Renee carved “FUCK UP” into her arm with a razor blade. All Jamie wanted to do was write “LOVE” on her arms instead.
To Write Love on Her Arms (TWLOHA), a non-profit organization founded in 2006, started with that story. In fact, To Write Love On her Arms was the name of that story, written by founder Jamie Tworkowski. It tells the tale of Renee’s first five days of sobriety.
Located in Melbourne, Florida, TWLOHA aims to present hope—and find help—for those who struggle with depression, self-injury, addiction, and suicide. The organization has donated over $1,000,000 directly into treatment and recovery. We talked to Chad Moses, on the organization’s music/events team, to understand a bit more about what they do and how we can help.
SDTC: Tell us a bit about TWLOHA.
CM: TWLOHA exists to encourage, inspire, inform, and also to invest directly into treatment and recovery. We began as an attempt to help a friend and tell her story of recovery. The idea was as simple as attempting to make one person’s struggles into a community effort. Through the telling of this story, we found that we stumbled on a much bigger conversation of pain and hope.
SDTC: What are the biggest obstacles we face today when it comes to helping and supporting those with some kind of mental illness or addiction?
CM: The issues at hand are people issues. That means treating these issues is a matter of caring for the individuals who are struggling. One way we frame the conversation is by expanding the perspective. So often these issues go unmentioned or completely misunderstood; our fight is really against the thing that allows depression to grow unchecked and tells us that our addictions make us hopeless. We identify that silence as isolation. Isolation offers us the lies that we are alone in our struggle. If isolation is the struggle, then community is the solution. So I would say that the biggest obstacles are rooted in the overall lack of conversation around the issues.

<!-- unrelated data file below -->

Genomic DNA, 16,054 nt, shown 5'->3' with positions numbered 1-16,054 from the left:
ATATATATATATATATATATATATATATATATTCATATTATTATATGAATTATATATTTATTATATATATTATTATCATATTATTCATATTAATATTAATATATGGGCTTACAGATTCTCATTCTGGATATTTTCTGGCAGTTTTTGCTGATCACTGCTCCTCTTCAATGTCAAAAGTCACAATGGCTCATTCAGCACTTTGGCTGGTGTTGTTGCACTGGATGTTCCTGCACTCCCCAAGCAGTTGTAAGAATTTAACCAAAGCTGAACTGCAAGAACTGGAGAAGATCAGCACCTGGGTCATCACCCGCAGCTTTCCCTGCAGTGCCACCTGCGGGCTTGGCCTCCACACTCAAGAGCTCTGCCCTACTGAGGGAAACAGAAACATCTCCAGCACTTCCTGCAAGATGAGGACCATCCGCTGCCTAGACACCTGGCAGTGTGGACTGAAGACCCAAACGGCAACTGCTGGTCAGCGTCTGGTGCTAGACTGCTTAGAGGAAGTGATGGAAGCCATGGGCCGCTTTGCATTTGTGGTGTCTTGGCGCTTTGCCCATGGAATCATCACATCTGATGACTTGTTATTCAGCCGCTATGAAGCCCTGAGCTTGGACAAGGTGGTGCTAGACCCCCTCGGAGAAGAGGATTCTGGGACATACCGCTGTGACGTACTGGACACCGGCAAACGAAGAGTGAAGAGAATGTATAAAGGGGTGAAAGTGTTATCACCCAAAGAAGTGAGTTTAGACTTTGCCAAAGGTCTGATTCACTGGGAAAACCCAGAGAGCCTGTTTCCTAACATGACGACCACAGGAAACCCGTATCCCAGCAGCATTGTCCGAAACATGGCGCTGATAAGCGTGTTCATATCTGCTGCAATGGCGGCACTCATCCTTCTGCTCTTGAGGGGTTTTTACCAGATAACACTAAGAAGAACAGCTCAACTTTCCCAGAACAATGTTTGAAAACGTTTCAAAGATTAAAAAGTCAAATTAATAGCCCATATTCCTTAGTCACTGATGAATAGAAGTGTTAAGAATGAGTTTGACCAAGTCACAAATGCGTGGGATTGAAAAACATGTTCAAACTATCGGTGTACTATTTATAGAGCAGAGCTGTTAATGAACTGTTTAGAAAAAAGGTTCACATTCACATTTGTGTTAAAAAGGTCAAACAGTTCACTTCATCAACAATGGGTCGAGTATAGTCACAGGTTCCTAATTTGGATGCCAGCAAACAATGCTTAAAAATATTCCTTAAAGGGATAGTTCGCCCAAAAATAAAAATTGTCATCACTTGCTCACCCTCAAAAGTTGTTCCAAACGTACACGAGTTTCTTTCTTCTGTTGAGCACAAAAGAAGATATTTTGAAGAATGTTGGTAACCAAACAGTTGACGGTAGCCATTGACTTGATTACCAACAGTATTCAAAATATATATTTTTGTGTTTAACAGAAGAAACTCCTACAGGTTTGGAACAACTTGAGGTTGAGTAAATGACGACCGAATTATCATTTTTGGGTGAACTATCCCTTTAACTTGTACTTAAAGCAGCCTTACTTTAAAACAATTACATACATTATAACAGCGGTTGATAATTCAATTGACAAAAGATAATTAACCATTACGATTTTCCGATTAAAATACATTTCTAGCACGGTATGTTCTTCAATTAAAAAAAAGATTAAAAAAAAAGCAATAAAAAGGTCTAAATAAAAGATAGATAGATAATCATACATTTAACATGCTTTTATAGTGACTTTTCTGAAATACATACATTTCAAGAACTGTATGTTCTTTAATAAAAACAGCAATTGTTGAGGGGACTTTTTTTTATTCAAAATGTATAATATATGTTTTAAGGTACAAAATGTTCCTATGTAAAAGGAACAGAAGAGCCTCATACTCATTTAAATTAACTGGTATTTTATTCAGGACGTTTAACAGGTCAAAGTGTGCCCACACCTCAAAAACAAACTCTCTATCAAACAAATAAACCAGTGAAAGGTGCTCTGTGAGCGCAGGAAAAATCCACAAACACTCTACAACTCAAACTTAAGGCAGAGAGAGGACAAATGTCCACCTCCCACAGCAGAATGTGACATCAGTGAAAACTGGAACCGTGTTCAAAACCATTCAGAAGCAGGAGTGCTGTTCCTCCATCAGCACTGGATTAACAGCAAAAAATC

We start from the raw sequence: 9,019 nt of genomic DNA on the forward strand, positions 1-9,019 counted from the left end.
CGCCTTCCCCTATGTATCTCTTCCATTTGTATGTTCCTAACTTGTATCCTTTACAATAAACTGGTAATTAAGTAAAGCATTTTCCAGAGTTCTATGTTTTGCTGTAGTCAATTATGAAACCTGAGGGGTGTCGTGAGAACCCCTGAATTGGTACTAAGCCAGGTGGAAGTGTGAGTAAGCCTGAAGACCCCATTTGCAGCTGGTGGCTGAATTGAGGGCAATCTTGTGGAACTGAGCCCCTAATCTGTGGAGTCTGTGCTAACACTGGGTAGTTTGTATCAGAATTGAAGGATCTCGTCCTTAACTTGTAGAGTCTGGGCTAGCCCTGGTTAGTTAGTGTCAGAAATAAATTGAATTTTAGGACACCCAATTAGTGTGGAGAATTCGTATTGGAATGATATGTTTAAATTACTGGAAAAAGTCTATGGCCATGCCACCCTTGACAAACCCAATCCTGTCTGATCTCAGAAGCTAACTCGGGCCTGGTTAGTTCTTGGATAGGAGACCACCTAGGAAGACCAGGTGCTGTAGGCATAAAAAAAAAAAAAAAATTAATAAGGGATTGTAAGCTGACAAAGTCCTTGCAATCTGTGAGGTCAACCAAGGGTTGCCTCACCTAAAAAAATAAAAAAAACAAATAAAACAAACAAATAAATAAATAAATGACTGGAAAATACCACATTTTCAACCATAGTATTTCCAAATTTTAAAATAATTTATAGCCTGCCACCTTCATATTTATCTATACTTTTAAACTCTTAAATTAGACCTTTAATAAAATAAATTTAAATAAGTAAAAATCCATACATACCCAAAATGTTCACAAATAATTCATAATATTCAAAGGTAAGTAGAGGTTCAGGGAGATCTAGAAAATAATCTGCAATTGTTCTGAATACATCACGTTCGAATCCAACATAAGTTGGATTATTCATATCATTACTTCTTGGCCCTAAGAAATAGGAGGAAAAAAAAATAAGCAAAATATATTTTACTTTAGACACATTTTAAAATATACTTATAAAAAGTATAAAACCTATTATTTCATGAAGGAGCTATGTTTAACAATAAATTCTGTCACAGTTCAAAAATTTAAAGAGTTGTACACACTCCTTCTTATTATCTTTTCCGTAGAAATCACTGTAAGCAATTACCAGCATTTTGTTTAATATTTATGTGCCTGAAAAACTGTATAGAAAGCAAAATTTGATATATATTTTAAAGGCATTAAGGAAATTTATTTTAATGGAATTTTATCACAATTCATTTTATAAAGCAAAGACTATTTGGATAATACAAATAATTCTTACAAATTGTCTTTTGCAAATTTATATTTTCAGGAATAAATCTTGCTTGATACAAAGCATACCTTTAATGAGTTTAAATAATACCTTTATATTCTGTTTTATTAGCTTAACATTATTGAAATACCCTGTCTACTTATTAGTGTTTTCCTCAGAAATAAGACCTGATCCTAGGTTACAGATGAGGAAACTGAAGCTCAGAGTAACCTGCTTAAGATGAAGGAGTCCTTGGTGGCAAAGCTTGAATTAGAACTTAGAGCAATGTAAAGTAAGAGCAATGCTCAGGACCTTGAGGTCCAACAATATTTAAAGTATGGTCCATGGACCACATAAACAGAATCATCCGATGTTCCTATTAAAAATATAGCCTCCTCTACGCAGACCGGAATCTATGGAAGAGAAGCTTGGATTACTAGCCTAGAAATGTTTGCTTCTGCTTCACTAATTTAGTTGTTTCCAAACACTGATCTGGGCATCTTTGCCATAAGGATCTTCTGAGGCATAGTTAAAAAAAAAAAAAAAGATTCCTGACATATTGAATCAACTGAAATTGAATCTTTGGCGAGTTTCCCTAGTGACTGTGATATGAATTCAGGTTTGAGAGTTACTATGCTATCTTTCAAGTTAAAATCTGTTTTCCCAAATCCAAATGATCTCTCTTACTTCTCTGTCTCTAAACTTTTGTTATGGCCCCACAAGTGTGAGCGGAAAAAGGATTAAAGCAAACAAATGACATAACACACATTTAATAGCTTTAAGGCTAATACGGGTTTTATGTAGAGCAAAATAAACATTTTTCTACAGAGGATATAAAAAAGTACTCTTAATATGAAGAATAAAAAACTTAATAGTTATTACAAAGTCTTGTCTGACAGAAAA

SDTC: How does TWLOHA work to help?
CM: We hope to be a bridge to avenues for help. We try to do that from as many angles as possible. In any of our programs, we have the goal of showing up where people naturally come together, such as at music festivals. Music festivals represent a huge opportunity to interact with people on the common ground of loving music—and at such festivals, you find a natural sort of community. At these festivals, we bring resource guides that highlight mental health networks in the surrounding cities. The idea is that most people don’t ask for help because they are unaware what help exists. As I write this, there are 88 college students meeting in Cocoa, Florida for a training conference on how to join the ranks of 85 universities nation-wide in forming an official TWLOHA UChapter. Additionally, we enlist the help of about 100 high school campuses each semester to serve as fundraising and advocacy groups. At the heart of each of our programs is the desire to encourage, inspire, inform, and invest into treatment and recovery.
SDTC: What are some ways we can each raise awareness about and combat mental illness?
CM: In many ways it boils down to a matter of perspective. These are people that we know and love and may even be ourselves. So often as a society we are careless with our words and descriptors, and we settle for quick answers to tough questions. When we talk about depression and addiction and thoughts of suicide, we are talking about deeply rooted and multi-faceted issues. Relationships and community will be at the heart of recovery. As community members, we encourage people to learn about what mental health resources are available in case the phone rings at 2am.
SDTC: Why do you think there is still such a stigma around mental health?
CM: There is a big difference between talking about these issues and talking about them appropriately. Stigma exists in part because these issues suggest that we shouldn’t talk about them. Often times because of the sensitive nature, they find their way into punchlines. This all goes back to underlying point that we are discussing actual people and real lives. If we can find responsible and safe forums to discuss these issues, then we will start to see the stigma get weaker.
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